Postdoctoral position in island biogeography (ecological interaction networks)
Understanding the historic biogeographic processes that shaped current species distributions, and thus the evolution of different biotas, has become a central theme in ecology. Such knowledge is crucial for understanding how biodiversity is generated and maintained and for developing effective management strategies. Specifically, biogeography is assumed to play an important role in the structure of biological interaction webs (mutualisms, antagonisms, etc.) and their co-evolutionary histories. This assumption remains difficult to test under field conditions.
Truly puzzling and curious examples of biogeographic anomalies exist in nature; these are ideal systems for testing how biological interactions have diverged and the extent to which geography explains these patterns. For example, the diverse and speciose genus Acacia Mill. (sensu stricto; previously grouped in Acacia subgenus Phyllodineae) consists of about 1012 species, most of them confined to Australia, with a few taxa found in south-east Asia and Oceania. Two particularly peculiar extra-Australian taxa are the closely-related island endemics Acacia koa A. Gray found in the Hawaiian Islands in the Pacific Ocean and A. heterophylla Willd. from La Réunion Island in the Indian Ocean. This geographic disparity is truly remarkable, with ca. 18 000 km separating these two insular landmasses. What makes this even more interesting is that these two species are considered each other’s closest living relatives. Recent work in our laboratory has revealed that A. heterophylla from La Réunion Island represents a secondary colonization event from the Hawaiian Islands and is therefore the same species as A. koa (Le Roux et al. 2014). These two taxa therefore represent one of the most astonishing examples of long-distance dispersal.
This project will aim to compare and better understand the ecological interaction networks of these two island endemics by studying their interactions with other biota (fungi and insects) in their native ranges (Hawaii and La Réunion Island). This research will shed light on how quickly speciation can happen and to what extent geographic isolation can shape evolutionary trajectories of interaction networks.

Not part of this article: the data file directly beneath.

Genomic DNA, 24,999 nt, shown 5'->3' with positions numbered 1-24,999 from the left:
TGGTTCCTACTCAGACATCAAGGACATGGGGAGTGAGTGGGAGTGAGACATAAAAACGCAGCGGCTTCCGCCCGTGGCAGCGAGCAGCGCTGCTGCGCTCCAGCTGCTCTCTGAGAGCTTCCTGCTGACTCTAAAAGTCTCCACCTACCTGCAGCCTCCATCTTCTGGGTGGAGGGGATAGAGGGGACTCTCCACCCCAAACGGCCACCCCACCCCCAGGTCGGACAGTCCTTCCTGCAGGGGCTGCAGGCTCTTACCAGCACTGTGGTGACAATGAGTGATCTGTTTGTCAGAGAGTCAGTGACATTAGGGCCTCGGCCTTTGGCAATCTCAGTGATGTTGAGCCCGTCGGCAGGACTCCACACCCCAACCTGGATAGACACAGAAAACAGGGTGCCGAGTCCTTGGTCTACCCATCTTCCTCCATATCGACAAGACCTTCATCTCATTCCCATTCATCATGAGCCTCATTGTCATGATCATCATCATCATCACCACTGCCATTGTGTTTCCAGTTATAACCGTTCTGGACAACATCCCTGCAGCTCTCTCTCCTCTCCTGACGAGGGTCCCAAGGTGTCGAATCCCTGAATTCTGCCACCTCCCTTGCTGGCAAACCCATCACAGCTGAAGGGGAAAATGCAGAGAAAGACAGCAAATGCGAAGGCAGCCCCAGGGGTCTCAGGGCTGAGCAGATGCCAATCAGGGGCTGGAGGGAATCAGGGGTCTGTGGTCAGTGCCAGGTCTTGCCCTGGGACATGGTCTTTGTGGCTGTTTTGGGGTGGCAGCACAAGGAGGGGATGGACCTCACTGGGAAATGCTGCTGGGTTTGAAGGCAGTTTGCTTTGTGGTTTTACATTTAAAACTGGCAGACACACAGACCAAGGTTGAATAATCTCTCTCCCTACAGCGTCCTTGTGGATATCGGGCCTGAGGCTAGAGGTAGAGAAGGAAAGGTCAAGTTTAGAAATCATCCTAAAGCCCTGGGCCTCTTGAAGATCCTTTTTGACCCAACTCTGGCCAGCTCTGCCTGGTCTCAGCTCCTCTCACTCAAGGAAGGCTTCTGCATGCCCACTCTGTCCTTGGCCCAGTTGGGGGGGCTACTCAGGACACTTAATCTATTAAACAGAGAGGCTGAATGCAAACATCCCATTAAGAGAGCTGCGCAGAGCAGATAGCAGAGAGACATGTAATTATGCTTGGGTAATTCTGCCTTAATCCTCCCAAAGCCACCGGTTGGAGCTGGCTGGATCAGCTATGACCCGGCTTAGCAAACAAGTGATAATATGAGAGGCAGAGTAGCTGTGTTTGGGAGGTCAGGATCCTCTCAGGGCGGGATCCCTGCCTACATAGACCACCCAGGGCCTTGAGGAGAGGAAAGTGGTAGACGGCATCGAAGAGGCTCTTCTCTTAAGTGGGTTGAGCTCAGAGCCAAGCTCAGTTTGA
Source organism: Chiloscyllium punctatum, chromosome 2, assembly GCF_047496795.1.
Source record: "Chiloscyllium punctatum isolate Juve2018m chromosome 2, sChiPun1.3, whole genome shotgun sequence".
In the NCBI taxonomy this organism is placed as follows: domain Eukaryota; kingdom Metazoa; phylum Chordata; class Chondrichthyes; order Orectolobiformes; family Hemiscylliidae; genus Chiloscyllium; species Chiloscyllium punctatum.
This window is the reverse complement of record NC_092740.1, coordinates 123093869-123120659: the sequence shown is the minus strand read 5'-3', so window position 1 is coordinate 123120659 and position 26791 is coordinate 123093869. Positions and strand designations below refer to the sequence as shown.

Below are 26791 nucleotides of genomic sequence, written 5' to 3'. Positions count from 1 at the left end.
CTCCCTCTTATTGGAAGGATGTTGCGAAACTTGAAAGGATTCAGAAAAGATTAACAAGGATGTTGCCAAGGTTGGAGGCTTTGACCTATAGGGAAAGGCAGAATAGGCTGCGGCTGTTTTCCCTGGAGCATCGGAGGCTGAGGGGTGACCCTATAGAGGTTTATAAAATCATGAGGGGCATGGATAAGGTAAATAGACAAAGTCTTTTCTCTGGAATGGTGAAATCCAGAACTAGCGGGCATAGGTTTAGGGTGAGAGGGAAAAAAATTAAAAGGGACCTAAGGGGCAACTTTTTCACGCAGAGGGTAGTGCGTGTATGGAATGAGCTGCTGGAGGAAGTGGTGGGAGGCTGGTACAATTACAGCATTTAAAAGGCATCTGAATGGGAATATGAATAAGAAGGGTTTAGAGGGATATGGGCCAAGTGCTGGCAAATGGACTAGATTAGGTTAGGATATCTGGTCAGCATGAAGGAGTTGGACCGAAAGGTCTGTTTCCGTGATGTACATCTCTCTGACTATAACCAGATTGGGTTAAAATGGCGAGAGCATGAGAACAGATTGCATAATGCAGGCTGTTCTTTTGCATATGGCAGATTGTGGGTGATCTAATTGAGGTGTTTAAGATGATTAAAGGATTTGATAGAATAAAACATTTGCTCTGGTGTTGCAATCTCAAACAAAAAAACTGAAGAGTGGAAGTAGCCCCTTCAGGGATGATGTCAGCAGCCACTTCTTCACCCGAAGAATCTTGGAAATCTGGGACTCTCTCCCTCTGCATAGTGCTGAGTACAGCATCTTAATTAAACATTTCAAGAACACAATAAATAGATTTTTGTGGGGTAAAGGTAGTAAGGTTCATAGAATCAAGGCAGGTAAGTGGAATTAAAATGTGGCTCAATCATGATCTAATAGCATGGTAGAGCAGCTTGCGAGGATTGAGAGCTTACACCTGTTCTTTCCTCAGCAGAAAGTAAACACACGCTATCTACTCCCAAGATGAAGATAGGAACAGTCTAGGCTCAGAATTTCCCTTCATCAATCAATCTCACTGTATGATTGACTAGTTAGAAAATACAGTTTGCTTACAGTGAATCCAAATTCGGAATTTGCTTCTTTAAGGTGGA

Preference will be given to applicants with training in mycology and/or entomology and having a broad interest in molecular ecology, genetics, and evolutionary biology. Applicants should hold a PhD degree. Preference will be given to candidates with postdoctoral research experience, demonstrated skills in one or more of the fields listed above, and an excellent academic track record (i.e. publications in international journals). Successful candidates will be fully funded for 1 year, to be extended for an additional 1-2 years depended on satisfactory performance. An attractive annual salary will be offered along with additional expenses for research, international travel and subsistence, and conference attendance. Individuals of all nationalities are eligible. Applicants should be prepared to spend extended periods in Hawaii and La Réunion Island.
To apply, please send a CV, contact details for at least two academic references, and a brief outline of research interests to Dr Jaco Le Roux, Prof. David Richardson and Prof. Mike Wingfield by 16 February 2015. Informal inquiries are welcome. Review of applications will begin immediately, and
short-listed candidates will be contacted to set up phone/Skype interviews. The envisaged start date for the project would be March/April 2015.
Le Roux, J.J., Strasberg, D, Rouget, M., Morden, C., Koordom, M. and Richardson, D.M. (2014) Relatedness defies biogeography: the tale of two island endemics (Acacia koa and A. heterophylla). New Phytologist 204: 230-242.